Debussy's Pelléas et Mélisande eBook

Lawrence Gilman
This eBook from the Gutenberg Project consists of approximately 60 pages of information about Debussy's Pelléas et Mélisande.


The opening scene of the third act shows the exterior of one of the towers of the castle, with a winding staircase passing beneath a window at which sits Melisande, combing her unbound hair, and singing in the starlit darkness—­“like a beautiful strange bird,” says Pelleas, who enters by the winding stair.  He entreats her to lean further forward out of the window, that he may come closer, that he may touch her hand; for, he says, he is leaving on the morrow.  She leans further out, telling him that he may take her hand if he will promise not to leave on the next day.  Suddenly her long tresses fall over her head and stream about Pelleas.  He is enraptured.  “I have never seen such hair as yours, Melisande!  See! see!  Though it comes from so high, it floods me to the heart!...  And it is sweet, sweet as though it fell from heaven!...  I can no longer see the sky through your locks....  My two hands can no longer hold them....  They are alive like birds in my hands.  And they love me, they love me more than you do!” Melisande begs to be released, Pelleas kisses the enveloping tresses....  “Do you hear my kisses?—­They mount along your hair.”  Doves come from the tower—­Melisande’s doves—­and fly about them.  They are frightened, and are flying away.  “They will be lost in the dark!” laments Melisande.  Golaud enters by the winding stair, and surprises them.  Melisande is entrapped by her hair, which is caught in the branches of a tree.  “What are you doing here?” asks Golaud.  They are confused, and stammer inarticulately.  “Melisande, do not lean so far out of the window,” cautions her husband.  “Do you not know how late it is?  It is almost midnight.  Do not play so in the darkness.  You are a pair of children!” He laughs nervously.  “What children!”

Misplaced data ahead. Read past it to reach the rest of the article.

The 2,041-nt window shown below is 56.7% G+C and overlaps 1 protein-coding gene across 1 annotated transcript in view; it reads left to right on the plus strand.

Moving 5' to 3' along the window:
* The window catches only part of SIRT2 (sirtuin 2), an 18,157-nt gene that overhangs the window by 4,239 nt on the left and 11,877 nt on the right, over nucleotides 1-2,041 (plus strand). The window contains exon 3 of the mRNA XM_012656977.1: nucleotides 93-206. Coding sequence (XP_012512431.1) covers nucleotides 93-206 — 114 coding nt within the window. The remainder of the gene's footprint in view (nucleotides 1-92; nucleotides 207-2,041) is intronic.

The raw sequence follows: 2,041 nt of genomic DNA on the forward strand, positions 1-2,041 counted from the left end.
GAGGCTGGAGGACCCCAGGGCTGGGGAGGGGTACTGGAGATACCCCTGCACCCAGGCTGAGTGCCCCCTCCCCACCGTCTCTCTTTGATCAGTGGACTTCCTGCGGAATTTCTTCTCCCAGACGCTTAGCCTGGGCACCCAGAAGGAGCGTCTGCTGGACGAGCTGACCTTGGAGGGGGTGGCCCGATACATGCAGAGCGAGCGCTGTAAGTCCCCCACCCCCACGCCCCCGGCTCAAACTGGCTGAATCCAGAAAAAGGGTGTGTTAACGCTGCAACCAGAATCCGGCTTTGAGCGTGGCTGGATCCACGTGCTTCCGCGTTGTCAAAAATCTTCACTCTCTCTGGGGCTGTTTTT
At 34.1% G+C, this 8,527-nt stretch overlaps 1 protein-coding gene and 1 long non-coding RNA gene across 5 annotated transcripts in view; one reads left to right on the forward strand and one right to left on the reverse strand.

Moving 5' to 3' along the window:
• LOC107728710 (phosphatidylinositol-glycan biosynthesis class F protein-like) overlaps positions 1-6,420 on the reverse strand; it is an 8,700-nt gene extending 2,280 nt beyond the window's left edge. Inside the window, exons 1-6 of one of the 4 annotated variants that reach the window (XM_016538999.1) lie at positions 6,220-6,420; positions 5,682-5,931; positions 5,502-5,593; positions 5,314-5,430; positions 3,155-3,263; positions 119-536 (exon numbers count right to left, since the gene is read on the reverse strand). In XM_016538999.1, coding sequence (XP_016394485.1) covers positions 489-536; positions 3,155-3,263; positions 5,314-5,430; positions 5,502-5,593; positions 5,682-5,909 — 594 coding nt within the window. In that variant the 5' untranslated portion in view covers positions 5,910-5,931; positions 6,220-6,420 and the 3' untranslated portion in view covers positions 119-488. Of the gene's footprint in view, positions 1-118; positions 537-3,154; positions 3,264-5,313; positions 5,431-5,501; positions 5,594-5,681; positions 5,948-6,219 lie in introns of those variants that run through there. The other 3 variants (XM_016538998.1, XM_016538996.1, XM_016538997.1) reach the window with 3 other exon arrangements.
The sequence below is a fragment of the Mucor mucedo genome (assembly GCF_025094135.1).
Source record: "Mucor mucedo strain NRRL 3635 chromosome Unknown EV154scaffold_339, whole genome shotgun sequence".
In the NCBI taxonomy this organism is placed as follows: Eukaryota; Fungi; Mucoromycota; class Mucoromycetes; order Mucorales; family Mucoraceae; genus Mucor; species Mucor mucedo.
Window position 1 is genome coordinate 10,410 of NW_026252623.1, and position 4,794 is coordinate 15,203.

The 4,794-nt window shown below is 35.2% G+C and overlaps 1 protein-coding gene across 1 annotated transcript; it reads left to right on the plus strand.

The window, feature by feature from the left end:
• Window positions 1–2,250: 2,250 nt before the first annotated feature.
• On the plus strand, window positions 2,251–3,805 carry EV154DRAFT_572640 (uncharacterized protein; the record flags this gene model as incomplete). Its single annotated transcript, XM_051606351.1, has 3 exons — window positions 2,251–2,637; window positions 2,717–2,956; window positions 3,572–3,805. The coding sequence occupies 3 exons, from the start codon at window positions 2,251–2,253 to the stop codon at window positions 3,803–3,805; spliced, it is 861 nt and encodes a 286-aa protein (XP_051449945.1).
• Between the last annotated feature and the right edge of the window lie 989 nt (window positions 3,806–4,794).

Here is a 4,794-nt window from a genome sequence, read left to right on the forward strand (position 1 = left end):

He and Pelleas go out, and the scene shifts to the vaults in the depths under the castle,—­dank, unwholesome depths, that exhale an odor of death, where the darkness is “like poisoned slime.”  Golaud leads his brother through the vaults, which Pelleas had seen only once, long ago.  “Here is the stagnant water of which I spoke; do you smell the death-odor?—­That is what I wanted you to perceive,” insinuates Golaud.  “Let us go to the edge of this overhanging rock, and do you lean over a little.  You will feel it in your face....  Lean over; have no fear; ...  I will hold you ... give me ... no, no, not your hand, it might slip....  Your arm, your arm!  Do you see down into the abyss, Pelleas?” “Yes, I think I can see to the bottom of the abyss,” rejoins Pelleas.  “Is it the light that trembles so?” He straightens up, turns, and looks at Golaud.  “Yes, it is the lantern,” answers Melisande’s husband, his voice shaking.  “See—­I moved it to throw light on the walls.”  “I stifle here....  Let us go!” exclaims Pelleas.  They leave in silence.

Project Gutenberg
Debussy's Pelléas et Mélisande from Project Gutenberg. Public domain.
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